The national funding model for universities is rapidly being reformed as part of the implementation of the Vision for Higher Education and Research in 2030. We see potential pitfalls in the model under preparation, particularly in relation to funding allocated based on education. Furthermore, the changes now planned for the funding model do not offer solutions to the fundamental problems of the universities’ steering and financing system.
What kind of changes are planned to the funding model in terms of education?
In the current funding model, universities have been rewarded for their performance in education based especially on how many degrees have been completed (19%) and how many students have completed 55 credits in a year (10%). The changes being planned now would remove the 55-credit indicator completely and allocate as much as 30% of all funding allocated through the entire funding model to universities based on completed degrees. The new indicator based on degree numbers has a specific problem, however: it is planned to include various factors. Through the normative duration factor, universities would receive the most funding for degrees completed within the normative duration of studies. The second degree factor, on the other hand, would decrease the amount of funding allocated for degrees completed by students who have previously completed a degree at the same level.
…and why do we not support these changes?
Used as an indicator in the universities’ funding model, the number of degrees completed within the normative duration of studies would cause significant risks for the quality of education, its societal impact and students’ opportunities to build personal degrees that best support their own vision for the future.
Particularly in generalist fields, it is important for students to acquire job experience from their own field, even before graduation, in order to get employed. If universities would have financial incentives to urge students to graduate as quickly as possible, students’ possibilities of accepting interesting job offers during studies will decrease. This would result in a situation where recent university graduates would no longer be as prepared for working life as they currently are.
The new funding model indicator would decrease the societal impact of education for another reason, as well: it practically prevents the creation of surprising study modules and competences. If students are forced to study as if through a production line, with no time for experimenting with interesting minor subjects, new ideas stemming from crossdisciplinarity would also be left unborn. As national innovations are needed, students should continue to have the opportunity to study as much as they consider necessary to achieve their desired competences.
The funding model’s indicator on degrees completed within the normative duration of studies would also decrease students’ internationalisation opportunities. It is often challenging to get studies completed during exchange accepted as part of the basic modules in degrees. If universities have a financial incentive to ensure that students graduate in time, they will also easily be tempted to prevent students from participating in study opportunities that delay studies. Unfortunately, the likelihood of exchange studies becoming a financial risk to universities is also boosted by the removal of a separate indicator that encourages studies abroad from the funding model.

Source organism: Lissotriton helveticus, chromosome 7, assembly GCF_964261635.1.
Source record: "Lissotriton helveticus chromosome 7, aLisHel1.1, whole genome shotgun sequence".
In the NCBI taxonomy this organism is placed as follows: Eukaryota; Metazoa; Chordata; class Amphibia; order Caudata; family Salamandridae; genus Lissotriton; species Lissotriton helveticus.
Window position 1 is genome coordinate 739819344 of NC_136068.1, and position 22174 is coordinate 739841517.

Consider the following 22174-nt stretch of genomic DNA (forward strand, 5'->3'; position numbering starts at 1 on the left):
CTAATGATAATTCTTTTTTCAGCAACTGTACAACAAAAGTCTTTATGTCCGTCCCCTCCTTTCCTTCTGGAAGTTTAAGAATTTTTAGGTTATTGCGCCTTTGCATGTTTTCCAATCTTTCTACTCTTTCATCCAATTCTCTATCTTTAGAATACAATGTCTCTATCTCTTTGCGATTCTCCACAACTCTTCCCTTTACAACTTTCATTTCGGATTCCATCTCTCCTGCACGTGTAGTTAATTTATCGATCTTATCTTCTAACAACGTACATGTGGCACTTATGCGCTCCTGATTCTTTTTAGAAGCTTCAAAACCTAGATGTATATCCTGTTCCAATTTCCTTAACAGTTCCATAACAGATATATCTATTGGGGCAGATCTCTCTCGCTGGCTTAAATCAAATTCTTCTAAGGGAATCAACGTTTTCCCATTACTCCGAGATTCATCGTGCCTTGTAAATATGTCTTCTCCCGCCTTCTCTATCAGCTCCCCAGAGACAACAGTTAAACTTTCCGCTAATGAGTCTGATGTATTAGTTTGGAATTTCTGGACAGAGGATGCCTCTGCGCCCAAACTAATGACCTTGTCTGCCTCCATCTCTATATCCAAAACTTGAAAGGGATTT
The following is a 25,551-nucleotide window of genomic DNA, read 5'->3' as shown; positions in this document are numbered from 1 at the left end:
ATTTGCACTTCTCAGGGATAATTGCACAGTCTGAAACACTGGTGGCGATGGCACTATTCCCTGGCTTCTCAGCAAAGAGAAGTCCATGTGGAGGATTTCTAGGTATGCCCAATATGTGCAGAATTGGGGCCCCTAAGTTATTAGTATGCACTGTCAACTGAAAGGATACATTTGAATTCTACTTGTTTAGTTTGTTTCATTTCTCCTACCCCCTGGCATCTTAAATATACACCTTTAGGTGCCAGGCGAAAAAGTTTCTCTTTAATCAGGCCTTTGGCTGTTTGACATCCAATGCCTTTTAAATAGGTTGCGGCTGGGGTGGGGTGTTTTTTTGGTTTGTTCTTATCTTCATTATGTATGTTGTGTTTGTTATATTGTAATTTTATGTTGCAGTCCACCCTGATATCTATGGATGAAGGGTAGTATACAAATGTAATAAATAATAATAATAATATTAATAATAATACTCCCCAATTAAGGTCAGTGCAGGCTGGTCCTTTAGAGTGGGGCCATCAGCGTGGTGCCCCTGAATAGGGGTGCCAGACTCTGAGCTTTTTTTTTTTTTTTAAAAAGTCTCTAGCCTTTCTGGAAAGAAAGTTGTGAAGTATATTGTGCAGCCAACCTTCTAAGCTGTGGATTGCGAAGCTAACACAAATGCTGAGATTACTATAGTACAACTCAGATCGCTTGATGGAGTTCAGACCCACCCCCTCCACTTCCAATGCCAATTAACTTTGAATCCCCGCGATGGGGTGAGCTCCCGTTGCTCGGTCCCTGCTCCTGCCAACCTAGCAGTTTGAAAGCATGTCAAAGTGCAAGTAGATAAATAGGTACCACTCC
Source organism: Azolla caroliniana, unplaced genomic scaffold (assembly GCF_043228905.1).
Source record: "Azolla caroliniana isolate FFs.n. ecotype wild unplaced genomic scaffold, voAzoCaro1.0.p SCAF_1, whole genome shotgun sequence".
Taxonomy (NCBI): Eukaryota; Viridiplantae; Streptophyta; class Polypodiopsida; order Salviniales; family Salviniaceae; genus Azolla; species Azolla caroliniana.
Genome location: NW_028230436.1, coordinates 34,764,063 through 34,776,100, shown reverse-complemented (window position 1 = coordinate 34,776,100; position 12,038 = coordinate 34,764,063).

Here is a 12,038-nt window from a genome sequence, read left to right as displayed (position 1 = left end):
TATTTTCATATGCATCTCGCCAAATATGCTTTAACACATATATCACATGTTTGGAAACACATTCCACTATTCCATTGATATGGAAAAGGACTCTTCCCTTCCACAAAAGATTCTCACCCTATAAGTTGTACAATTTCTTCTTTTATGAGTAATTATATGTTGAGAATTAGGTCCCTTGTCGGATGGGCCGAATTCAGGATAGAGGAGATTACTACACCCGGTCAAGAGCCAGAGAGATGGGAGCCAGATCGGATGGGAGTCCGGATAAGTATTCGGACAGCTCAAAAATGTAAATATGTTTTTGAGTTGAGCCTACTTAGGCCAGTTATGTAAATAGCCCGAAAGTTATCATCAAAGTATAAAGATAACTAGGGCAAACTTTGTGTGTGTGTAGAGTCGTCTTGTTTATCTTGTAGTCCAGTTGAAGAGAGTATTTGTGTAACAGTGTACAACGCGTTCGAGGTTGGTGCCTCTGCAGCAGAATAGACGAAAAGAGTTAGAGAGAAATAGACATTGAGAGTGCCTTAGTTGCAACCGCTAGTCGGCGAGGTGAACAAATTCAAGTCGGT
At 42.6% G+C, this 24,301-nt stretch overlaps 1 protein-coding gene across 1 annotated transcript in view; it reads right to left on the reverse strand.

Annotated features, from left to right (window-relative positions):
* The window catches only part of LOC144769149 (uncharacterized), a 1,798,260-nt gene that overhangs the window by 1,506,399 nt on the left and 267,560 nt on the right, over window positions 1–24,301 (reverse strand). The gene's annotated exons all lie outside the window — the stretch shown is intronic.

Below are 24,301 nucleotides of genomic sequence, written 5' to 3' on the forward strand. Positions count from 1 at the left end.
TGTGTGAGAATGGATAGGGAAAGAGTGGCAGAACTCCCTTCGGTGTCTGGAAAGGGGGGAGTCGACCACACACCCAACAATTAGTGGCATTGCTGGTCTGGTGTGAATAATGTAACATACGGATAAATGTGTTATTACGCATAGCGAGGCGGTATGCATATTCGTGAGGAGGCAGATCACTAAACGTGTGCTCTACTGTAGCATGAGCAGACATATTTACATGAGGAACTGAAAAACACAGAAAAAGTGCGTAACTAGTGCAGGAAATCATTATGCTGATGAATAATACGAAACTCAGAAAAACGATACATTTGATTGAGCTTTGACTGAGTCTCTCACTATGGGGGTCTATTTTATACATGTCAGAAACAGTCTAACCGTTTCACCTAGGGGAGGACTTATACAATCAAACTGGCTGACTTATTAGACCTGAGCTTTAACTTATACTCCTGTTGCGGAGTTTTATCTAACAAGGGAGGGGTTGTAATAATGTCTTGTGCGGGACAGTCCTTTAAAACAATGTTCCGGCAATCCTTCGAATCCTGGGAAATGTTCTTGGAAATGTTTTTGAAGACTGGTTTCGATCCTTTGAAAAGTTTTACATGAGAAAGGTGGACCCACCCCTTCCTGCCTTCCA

The second degree factor is aimed at the same goal as the quota for first-time applicants and the student admissions reform – the goal of all of us only having one chance to choose the right field for ourselves. However, as many of us do not know what we want to do with our life yet at the secondary level, there should always be opportunities for changing one’s field and for lifelong learning. Current working life, too, requires individuals to be able to change.
How should we reward universities for education then?
Steering the universities’ profitability restricts their autonomy, which means that particular attention must be paid to the kind of incentives the chosen indicators create – what effects they have on the focus areas of universities’ operations, what kind of goals they help achieve and whether the incentives lead to the kind of universities we want there to be in Finland.
We want Finnish universities to be places where people accumulate as much and as diverse competences as possible. As universities will increasingly act as platforms for lifelong learning in the future, it is sensible to reward them based on the number of completed credits instead of completed degrees. Moving the focus of higher education funding models towards the production of credits has been suggested by the National Union of University Students in Finland, Finnish Business School Graduates and Social Science Professionals in their proposal for a platform model for higher education institutions.* The model aims at encouraging higher education institutions to open up their courses to other people than their own degree students, too. In this model, universities would be rewarded for all credits – for funding purposes, it would not matter whether credits were completed by the institution’s own degree students, degree students from another higher education institution or lifelong learners completing parts of degrees.
Overall, universities need as simple, predictable and transparent a funding model as possible. Research and education activities are a long-term operation where easy wins are not available. Let us give universities the opportunity to work in peace and grow into the best possible versions of themselves, on their own terms.
* The platform model for higher education institutions by the National Union of University Students in Finland, Finnish Business School Graduates and Social Science Professionals (in Finnish):